We seem to have a dearth of ‘characters’ in the peloton, or in professional sport generally these days. The pressure of the media is such that riders tend to try not to give very much away of their own personalities.
That’s absolutely the case – why should Bradley Wiggins say anything at all when the few words he says are completely distorted? I don’t blame the cyclists- I’d be pretty enigmatic myself, knowing what the press do. It’s good that people care about cycling but anything that any cyclist says in public I take with a pinch of salt because they are very wary about what they are saying, and that’s unfortunate.
A revelation for me was when I met Robert Millar in the 1980s, and a very strange character he was – I could tell there was something very different about him. Robert wouldn’t talk to anyone about anything because he didn’t want his words to be misinterpreted, so that’s very interesting for a dramatist.
Now they are publicity machines, and they have probably got a press officer standing next to them making sure they don’t say the wrong things, simply because it’s such big business. Sky have come in with millions of pounds, and it’s hanging on sponsorship. I see Rabobank have withdrawn, and I heard about the no-name team – it’s a big deal when a major sponsor says ‘to hell with you lot’, and we know what’s happened with Sky where you have people scuttling off into the shadows because they couldn’t prove they were clean from the beginning. And you have it’s big big business now.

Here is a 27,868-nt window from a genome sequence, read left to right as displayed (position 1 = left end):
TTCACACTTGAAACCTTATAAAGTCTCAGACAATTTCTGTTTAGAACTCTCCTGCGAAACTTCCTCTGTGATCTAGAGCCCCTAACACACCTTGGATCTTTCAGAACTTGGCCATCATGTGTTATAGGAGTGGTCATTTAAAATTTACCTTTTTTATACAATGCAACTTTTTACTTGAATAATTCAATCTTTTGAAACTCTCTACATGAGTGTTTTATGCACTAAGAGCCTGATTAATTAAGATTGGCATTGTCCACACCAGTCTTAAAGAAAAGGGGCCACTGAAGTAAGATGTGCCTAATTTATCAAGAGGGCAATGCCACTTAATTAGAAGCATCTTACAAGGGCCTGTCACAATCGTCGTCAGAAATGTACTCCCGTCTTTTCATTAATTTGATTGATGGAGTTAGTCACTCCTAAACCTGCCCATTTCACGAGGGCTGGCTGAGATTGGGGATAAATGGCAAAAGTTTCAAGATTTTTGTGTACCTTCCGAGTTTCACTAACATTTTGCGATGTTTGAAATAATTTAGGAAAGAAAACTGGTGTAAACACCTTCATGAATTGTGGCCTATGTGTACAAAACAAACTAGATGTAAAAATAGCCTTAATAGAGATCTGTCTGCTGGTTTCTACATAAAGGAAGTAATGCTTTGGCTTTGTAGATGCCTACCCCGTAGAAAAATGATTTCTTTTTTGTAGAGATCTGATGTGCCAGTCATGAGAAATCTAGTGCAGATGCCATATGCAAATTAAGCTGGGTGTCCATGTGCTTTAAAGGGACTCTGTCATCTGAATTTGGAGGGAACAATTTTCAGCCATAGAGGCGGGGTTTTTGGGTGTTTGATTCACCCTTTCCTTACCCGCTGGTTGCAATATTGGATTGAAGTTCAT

Who are the more interesting characters in your opinion?
The other Millar – David – I think what he’s been through is amazing, I think his book is awesome, just the searing honesty of it is very instructive. How he was sucked into the whole thing, and took part in the silence, and then came out the other side. My greatest memory of cycling is of defeat – it was him going up Montjuic, making a breakaway in Barcelona and you thought ‘please please win’ and he didn’t, but by god he tried, on his home turf! He’d gone through the mill, then cycled clean, and then came out and told the truth, so I admired that.
I love Cavendish because he says what he bloody well likes! He must be a nightmare for a press officer.
The ones I really can’t abide are the ones taht have cheated in the past. If Alberto Contador cycled past my door, I wouldn’t wave, put it that way. Or someone like Vinokourov. They take away your idealism, when you think ‘look at the way he went up there’ but then you find out ‘so that’s how he did it’. I’m older now but I think kids need heroes and they need to know that their heroes are at some level, honest.
“Professional cycling as theatre” – maybe that’s a pretentious comment or do you think there is any truth in it?!
I think it is – there is a performativity to all sport – I go to watch football every week. If there are two guys going up Alpe d’Huez – you don’t know how it’s going to end. All you ask for as an audience is that they aren’t conning us.
They look great, and the bikes look fabulous, and there is a great deal of performance these days at the top level. It works the way it does because it looks so good on the telly. If you go to watch a cycling race, it goes past in about 10 seconds, but we can watch them going up the Pyrenees and we can watch it all from the comfort of our own homes and it is wonderful television.
Then we went on to discuss how theatre works – with a play like this, on a short run, the full rehearsals only start shortly before the actual performance. The art of the dramatist and director come into play, to develop and realise Stuart’s script: ‘he weaves from side to side’ … like ‘a reed swaying in the wind’ … ‘he tightens his cleats’ – so it will be intriguing to see how this is represented on stage.
Marco Pantani: The Pirate is showing at Oran Mor in Glasgow
Monday 13th of May till Saturday 18th of May.